Posts Tagged ‘cotton candy’
My previous attempts at DIY cotton candy were insanely dangerous, and frankly, a lot of work. However, I realized that my Aerolatte might be an even better tool for the job. The Aerolatte is sold as a milk frother, and it certainly does that job well. But I’d argue that this tool is one of the most versatile and convenient pieces of gear in a Modernist home kitchen. The Aerolatte is a battery-powered whisk that’s perfect for mixing liquids in small quantities. I use to incorporate hydrocolloids like xanthan gum and tapioca starch into sauces – an application where thorough mixing is critical. I also use it to quickly dissolve salt and sugar into liquid brines, to emulsify salad dressing, and even to hyperdecant wine, a glass at a time.
But let’s talk sugar spinning. Professional and home cotton candy machines work by heating sugar inside a fast-spinning chamber. The centrifugal force produced by the spinning motion forces molten sugar through very tiny holes or slits in the chamber. As the sugar is pushed out, it forms thin filaments that solidify almost instantaneously to form the characteristic delicate threads of cotton candy. However, in our DIY approach, we can use the Aerolatte’s spinning whisk to produce the necessary centrifugal force.
Here’s the recipe:
- Start by heating granulated sugar in just enough water to wet it. Bring the sugar to a boil, monitoring the temperature with a candy thermometer or an infrared thermometer, and without stirring. The temperature will stall at 212°F until most of the water has boiled off. At this point, reduce the heat to avoid overshooting the final temperature of the sugar.
- Continue heating until the sugar to at least 260°F. This is the minimum temperature, in practice, at which it will produce threads. However, anywhere between 260°F and 300°F is a safe temperature range to reliably produce cotton candy. At lower temperatures the cotton candy will be more pliable, and at higher temperatures the final product will be more brittle. Unlike caramel or candy making, you don’t need to be super obsessive about maintaining a precise temperature here.
- With the Aerolatte off (not spinning), dip the whisk tip in the molten sugar. Then, while holding the Aerolatte perfectly vertical, position the tip just below the opening of a wide bowl and switch the Aerolatte on. The whisk will spin, throwing threads of sugar outward. It’s important to use a bowl that’s at least 12” wide, so the sugar has room to form long threads before hitting the wall of the bowl.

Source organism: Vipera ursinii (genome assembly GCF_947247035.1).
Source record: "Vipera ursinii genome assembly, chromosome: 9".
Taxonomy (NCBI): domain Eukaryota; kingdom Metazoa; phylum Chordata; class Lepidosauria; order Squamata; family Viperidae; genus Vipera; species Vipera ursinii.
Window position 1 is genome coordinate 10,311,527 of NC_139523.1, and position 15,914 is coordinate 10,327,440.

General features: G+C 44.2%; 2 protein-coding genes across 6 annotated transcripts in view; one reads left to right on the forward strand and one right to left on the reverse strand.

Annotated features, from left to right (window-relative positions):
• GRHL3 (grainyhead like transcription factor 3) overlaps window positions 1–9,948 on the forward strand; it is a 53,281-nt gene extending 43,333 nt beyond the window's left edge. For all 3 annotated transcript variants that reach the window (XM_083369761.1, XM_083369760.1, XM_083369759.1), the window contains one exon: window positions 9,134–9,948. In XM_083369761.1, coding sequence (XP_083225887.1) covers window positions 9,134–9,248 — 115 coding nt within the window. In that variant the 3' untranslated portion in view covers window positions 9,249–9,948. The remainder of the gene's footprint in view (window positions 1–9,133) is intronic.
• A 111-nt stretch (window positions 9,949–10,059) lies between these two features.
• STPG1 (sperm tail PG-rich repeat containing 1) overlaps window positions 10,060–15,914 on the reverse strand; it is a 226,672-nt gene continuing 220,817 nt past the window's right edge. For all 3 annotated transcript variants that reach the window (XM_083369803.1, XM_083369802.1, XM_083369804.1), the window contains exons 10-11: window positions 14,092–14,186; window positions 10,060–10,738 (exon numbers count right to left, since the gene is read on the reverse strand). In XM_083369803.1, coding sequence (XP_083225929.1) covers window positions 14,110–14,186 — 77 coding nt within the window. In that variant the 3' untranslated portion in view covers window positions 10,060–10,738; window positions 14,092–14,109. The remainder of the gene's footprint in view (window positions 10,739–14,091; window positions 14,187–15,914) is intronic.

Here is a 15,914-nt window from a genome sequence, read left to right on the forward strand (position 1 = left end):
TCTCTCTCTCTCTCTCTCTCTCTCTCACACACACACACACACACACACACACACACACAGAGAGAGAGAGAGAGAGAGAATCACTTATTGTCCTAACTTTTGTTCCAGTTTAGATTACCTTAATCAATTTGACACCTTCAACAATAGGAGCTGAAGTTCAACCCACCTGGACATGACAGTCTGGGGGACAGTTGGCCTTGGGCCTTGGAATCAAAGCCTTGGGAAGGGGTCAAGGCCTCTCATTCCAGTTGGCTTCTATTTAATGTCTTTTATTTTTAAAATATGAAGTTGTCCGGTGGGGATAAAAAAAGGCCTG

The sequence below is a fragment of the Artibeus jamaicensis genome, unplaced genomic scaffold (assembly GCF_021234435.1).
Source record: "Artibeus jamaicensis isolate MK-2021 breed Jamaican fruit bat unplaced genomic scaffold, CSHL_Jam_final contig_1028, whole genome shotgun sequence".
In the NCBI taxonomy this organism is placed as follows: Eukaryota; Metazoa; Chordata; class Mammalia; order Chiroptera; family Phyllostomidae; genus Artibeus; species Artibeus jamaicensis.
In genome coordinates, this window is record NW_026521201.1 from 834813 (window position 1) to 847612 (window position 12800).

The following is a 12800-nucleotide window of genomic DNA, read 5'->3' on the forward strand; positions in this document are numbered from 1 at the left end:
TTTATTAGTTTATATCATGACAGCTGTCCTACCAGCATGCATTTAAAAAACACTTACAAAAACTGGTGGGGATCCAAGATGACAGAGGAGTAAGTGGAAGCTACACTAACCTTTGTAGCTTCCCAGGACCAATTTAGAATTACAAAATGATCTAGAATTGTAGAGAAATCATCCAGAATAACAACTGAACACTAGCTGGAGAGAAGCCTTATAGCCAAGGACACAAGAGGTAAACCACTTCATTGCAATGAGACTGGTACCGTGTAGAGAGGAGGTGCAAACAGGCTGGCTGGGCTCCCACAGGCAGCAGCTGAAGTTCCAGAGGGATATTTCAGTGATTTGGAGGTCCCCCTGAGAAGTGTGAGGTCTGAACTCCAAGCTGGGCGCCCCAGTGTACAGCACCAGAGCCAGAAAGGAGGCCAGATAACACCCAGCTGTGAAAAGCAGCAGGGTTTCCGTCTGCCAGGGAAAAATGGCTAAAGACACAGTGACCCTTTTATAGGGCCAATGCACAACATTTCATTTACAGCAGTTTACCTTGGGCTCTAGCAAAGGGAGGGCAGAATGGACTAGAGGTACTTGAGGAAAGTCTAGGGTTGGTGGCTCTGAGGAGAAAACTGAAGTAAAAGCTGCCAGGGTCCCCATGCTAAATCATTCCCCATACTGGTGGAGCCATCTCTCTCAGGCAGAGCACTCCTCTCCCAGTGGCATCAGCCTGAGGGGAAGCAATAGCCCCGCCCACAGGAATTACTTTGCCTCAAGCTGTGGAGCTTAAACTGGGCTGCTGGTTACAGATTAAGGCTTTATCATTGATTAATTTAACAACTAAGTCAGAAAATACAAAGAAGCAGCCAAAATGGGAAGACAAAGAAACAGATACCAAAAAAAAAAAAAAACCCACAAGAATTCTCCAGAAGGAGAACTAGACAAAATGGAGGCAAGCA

- Repeat this process until you have enough cotton candy for your application.
Just as with a cotton candy machine, you can also melt down hard candies instead of using granulated sugar. Additionally, you can add color and flavor to the molten sugar; dry powders work well, but oils and fats can affect the formation of the sugar threads.
This is effin cool. We centrifuged a can of pumpkin to yield a few tablespoons of a clear, orange pumpkin-flavored liquid. We saturated it with sugar and spiked it with pumpkin pie spice, then heated the mixture to 300F and cast it into hard caramel molds. Then, we spun the hard caramel in a cotton candy machine to make 2” puffs of pumpkin-flavored cotton candy. Then, we squeezed the puffs into the shape of a skull and cut out triangles for the eyes and nose. Finally, we put it on a stand with a candle behind it. Presenting the pumpkin cotton candy jack-o-lantern, as interpreted by Jet City Gastrophysics.
This turned out to be one of the more dangerous machines I’ve ever built. The goal was to make a cotton candy machine out of parts I had lying around. The finished product was an aggressive, 1/2 horsepower, 4000°F beast of a machine that lasted long enough to prove itself before dying of awesomeness.
If you want to build a cotton candy machine at home, all you need is:
- A tin can, like a tuna or dog food can
- A drill with a very small drill bit
- A motor (ex, your drill, an old CD player, a blender)
- A heat source, such as a propane torch, a lighter, or the coils from an old toaster
- A bucket to catch the cotton candy, or alternately a sheet of paper to wrap around the assembly
Follow the steps in the video to see just how easy this machine is to build. Oh, and don’t forget… safety first. My favorite part of this project was setting up a blast shield in front of the camera before we turned on the machine.
Special thanks to Victor (@sphing) for filming!